De Grauwe, (2001) named this kind of organization as “Classical model’. According to this model, a supervision service in the Ministry is responsible for the definition of policies and training. Zonal offices organize supervision in their zone, supervise secondary schools and supervise the operation of the district office. At a level closest to the school are Ward Education Officers who are helping inspectors in particular with the control of school management. The school inspection structure has been changing overtime to fit the changes which occurs in education sectors. However, the major changes were noted in 2009 where ward education coordinators as supervisors at grass root level were involved in matters pertain school inspection particularly looking at administrative issues. Even with the changes of the structure, still there are challenges noted. Mmbando et al, (2010, p.14) challenge this top-down educational management, administrative and planning to be inefficient towards delivering educational services in Tanzania. According to Mmbando et al (2010. ibid) school inspectorate system in Tanzania is highly bureaucratic and of a top-down hierarchical, character. Inspectors on the ground cannot take decisions on matters regarding inspection of schools before consulting the higher authorities who may have little or no knowledge about the situation on the ground. This has implications for the delivery of quality education. Wanga (1988) added that the hierarchical set up of the education system has created communication problems between school inspectors and the higher education authorities. In conclusion Kasanda (2015) recommended that in order to bring positive impact of school inspection there is a need of changing behavior of school inspectors from that of top down to that of horizontal.
1.2.6. Statement of the Problem
Against this complex background, Tanzania has since 2009 has witnessed continuous improvement and reforms of school information from the goals and purpose, as well as processes her school monitoring systems in the supervision service. This educational reform has taken place within a political and ideological context characterized, on the one hand, by doubts about the effectiveness of the then school inspectorate especially as an evaluator of its own action and, on the other hand, by a conviction that a more effective national demands a new public management, characterized by a greater level of decentralization and local autonomy, but also by more stringent external evaluation and an emphasis on public accountability. Despite the changes made in terms of name, the scope, core functions and structure, and the government’s efforts to strengthen quality assurance division by providing vehicles, motor bikes, and additional funds, still Quality Assurance Division is viewed the same as school inspection in terms of functions and responsibilities. In addition, since inception of the reform , there is no major changes in the quality of education in Tanzanian secondary schools. In that regards, this study thought to assess the effectiveness of transforming school inspection to quality assurance to improve quality of secondary education in Tanzania.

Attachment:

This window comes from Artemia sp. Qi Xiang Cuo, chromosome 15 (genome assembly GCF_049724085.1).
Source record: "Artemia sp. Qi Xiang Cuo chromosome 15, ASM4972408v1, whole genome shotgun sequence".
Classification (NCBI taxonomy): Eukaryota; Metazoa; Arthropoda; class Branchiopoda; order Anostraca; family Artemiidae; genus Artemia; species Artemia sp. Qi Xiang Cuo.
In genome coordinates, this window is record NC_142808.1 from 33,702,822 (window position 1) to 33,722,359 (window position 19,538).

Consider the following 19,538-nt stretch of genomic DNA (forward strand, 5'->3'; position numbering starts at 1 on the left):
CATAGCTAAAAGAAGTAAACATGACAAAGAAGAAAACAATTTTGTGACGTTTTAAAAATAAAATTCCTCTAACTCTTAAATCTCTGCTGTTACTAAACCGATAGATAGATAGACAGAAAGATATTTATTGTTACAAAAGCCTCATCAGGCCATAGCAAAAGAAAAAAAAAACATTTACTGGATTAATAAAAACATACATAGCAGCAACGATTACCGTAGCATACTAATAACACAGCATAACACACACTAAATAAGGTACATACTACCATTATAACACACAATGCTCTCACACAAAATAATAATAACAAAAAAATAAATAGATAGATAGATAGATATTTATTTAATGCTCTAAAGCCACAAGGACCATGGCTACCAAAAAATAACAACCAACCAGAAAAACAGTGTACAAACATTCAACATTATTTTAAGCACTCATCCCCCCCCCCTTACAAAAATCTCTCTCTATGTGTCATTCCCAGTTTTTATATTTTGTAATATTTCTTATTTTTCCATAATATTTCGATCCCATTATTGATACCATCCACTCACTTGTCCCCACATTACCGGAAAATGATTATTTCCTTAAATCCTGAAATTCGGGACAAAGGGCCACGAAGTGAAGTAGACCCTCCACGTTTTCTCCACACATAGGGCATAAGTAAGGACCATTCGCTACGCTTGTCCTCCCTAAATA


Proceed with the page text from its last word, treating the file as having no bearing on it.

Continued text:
1.3. Purpose of the Study
The overall purpose of this study is to investigate the effectiveness of transforming school inspection to quality assurance so as to improve the quality of secondary education in Tanzania.
1.4. Objectives of the study
Based on the purpose of the study, the objectives of the study are to:
a. identify the differences between quality assurance and school inspection in terms of roles and responsibilities;
b. identify strategies designed and implemented to make quality assurance policy more effective in improving quality of secondary education after the reforms;
c. evaluate policy strategies designed and implemented to make quality assurance policy more effective in improving quality of secondary education;
d. examine the perceptions of micro level stakeholders towards school quality assurance policy reforms made.
1.5. Research Questions
In the light of the foregoing objectives, the following research questions will guide this study.
a. How do Quality assurance differ from school inspection in terms of roles and responsibilities and which system is expected to be most realistic in promoting quality education?
b. What are the strategies designed and implemented to make quality assurance policy more effective in improving the quality of secondary education after the reforms?
c. How do policy strategies designed and implemented to make quality assurance policy reforms more effective in improving quality of secondary education?
d. What are the perceptions of micro level education stakeholders towards reforms made?
1.6. Significance of the Study
A study Transforming School Inspection to quality assurance to improve quality of secondary education in Tanzania is important for several reasons. First, it will be a main source informing policy and decision makers on what improvement is needed for quality assurance to have a positive impact on improving quality of secondary education. Second, it will enable the Ministry of Education, Science and Technology to see the importance of facilitating the new system so as to make sure it reaches its goals of improving quality of secondary education. As for school Quality Assurance Division the study will enable them to see the implication of the reforms which require them to perform their duties differently from that of school inspection in order to improve quality of secondary education in Tanzania. Third, the knowledge from this study would bridge the research gap in this field and provide useful information for different stakeholders in education.